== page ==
As the federal government looks to update its prostitution laws, former U.S. president Jimmy Carter is once again urging Parliamentarians to adopt the Nordic model which targets pimps, brothel owners and those who pay for sex rather than the prostitutes themselves.
"In your efforts to revise your nations's prostitution laws, I encourage you to adopt the highly successful Nordic model," Carter said in a letter dated May 16, and circulated on Twitter today by Conservative MP Joy Smith.
This model, Carter writes, "provides long-term funding for exit programs to assist prostituted persons in escaping exploitation, and develops a national awareness campaign to promote the equality of women that will expose the violence, inequality, and coercion in prostitution."
"Prostitution is inherently violent, especially towards women and girls, and I support efforts to help those who are trapped in this industry.
"Your decisive leadership in this matter is critical in order for Canada to take this monumental step towards the preservation of human rights," Carter said.
'Victims first' approach
Smith made the letter public after she emailed it to MPs this morning, a spokesperson for the Conservative MP told CBC News on Monday.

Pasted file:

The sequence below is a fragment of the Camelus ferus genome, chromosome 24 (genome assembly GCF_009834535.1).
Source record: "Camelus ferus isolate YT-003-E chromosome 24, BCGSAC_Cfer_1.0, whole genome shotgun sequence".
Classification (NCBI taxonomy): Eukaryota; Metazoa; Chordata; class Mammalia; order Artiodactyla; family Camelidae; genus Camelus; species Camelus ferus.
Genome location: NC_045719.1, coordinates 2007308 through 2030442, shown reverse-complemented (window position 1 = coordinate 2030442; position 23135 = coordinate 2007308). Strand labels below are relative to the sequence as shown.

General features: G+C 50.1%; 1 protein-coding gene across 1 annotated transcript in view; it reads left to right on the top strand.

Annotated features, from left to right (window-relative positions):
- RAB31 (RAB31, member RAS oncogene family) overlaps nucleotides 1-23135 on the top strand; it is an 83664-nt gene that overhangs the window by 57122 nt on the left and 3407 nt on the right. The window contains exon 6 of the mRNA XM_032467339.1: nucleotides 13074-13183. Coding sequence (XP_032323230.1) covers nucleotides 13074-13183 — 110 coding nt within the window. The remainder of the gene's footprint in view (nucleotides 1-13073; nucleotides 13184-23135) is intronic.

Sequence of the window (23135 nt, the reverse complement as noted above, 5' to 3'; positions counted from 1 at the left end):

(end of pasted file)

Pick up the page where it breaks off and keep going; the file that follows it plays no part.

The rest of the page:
The Manitoba MP for Kildonan-St. Paul believes "this approach is the only one that will address violence against women and ensure a ‘victims first’ approach is taken."
According to the spokesperson for Smith, Carter sent the open letter to the leaders of each federal party but also sent a copy to Smith.
"President Carter has been aware of MP Smith’s advocacy work on this issue in Canada and therefore shared a copy of his letter with her."
This is not the first time the former U.S. president has offered Canada advice on how it ought to revise its prostitution laws.
A week after the Supreme Court of Canada struck down the country's anti-prostitution laws in December, Carter noted in an op-ed published in the Ottawa Citizen, that the top court's decision was "a step in the right direction."
Justice Minister Peter MacKay said in December his department would explore "all possible options" to ensure Canada's laws address what he called the "significant harms" that flow from prostitution.